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This review article explores whether the use of renin–angiotensin system (RAS) inhibitors in cardiovascular patients should be reassessed in the setting of SARS-CoV-2, which is mediated by binding to ACE2 in the RAS.
The authors conclude that, for patients with cardiovascular disease and SARS-CoV-2, RAS inhibitors may provide protective support. Further research is needed to determine whether regulation of ACE2 in these patients would improve clinical outcomes.
This abstract is available on the publisher's site.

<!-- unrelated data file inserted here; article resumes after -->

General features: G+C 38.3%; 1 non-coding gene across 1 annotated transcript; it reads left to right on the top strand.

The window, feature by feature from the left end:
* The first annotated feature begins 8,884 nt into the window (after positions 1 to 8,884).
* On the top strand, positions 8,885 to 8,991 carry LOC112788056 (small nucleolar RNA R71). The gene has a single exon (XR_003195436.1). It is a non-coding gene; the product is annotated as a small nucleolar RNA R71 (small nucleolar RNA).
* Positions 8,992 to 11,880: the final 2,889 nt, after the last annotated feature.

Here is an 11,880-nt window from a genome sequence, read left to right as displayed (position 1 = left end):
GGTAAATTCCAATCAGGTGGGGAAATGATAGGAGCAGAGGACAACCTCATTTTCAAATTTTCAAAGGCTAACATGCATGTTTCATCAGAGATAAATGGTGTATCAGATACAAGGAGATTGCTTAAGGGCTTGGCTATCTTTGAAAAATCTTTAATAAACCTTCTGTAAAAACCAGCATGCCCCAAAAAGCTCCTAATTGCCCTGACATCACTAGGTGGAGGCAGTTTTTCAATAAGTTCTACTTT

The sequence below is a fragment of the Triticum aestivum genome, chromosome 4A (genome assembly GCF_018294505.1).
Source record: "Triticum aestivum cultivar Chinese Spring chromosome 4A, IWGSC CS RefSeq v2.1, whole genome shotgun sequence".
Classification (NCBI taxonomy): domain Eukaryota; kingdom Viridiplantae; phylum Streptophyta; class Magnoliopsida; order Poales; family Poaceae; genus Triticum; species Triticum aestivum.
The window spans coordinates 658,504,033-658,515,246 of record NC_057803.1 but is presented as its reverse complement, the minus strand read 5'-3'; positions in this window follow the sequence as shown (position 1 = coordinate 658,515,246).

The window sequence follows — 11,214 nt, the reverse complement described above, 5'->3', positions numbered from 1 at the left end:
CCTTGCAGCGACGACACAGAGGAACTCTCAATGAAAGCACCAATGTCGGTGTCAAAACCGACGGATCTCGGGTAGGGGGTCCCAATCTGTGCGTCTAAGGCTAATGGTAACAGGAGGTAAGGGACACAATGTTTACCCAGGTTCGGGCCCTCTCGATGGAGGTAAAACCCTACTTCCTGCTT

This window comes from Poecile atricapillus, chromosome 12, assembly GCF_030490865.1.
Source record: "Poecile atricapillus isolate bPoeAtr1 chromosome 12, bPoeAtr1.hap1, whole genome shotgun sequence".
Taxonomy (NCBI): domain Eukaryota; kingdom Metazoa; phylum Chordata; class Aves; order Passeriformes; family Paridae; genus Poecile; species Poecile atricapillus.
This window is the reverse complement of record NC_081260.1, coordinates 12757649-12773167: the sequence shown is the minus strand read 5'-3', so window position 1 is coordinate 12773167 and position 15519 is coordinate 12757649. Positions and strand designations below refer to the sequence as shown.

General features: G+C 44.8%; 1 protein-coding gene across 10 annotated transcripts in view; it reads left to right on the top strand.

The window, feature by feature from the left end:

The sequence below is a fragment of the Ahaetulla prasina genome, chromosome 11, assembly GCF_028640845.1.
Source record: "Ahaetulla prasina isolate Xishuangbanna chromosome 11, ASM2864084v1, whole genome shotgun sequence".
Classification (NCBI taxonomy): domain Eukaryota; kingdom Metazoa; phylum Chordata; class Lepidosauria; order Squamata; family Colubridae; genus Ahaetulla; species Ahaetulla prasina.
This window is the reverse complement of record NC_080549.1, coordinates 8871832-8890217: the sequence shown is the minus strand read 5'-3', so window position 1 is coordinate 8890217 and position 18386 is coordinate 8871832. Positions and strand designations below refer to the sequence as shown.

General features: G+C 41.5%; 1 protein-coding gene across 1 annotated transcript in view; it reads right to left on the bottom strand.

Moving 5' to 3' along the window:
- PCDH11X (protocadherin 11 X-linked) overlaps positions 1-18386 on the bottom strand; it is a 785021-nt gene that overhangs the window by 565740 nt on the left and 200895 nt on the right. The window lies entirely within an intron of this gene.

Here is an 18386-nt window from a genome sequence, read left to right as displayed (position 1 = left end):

Severe acute respiratory-syndrome coronavirus-2 (SARS-CoV-2) host cell infection is mediated by binding to angiotensin-converting enzyme 2 (ACE2). Systemic dysregulation observed in SARS-CoV was previously postulated to be due to ACE2/angiotensin 1-7 (Ang1-7)/Mas axis downregulation; increased ACE2 activity was shown to mediate disease protection. Because angiotensin II receptor blockers, ACE inhibitors, and mineralocorticoid receptor antagonists increase ACE2 receptor expression, it has been tacitly believed that the use of these agents may facilitate viral disease; thus, they should not be used in high-risk patients with cardiovascular disease. Based on the anti-inflammatory benefits of the upregulation of the ACE2/Ang1-7/Mas axis and previously demonstrated benefits of lung function improvement in SARS-CoV infections, it has been hypothesized that the benefits of treatment with renin-angiotensin system inhibitors in SARS-CoV-2 may outweigh the risks and at the very least should not be withheld.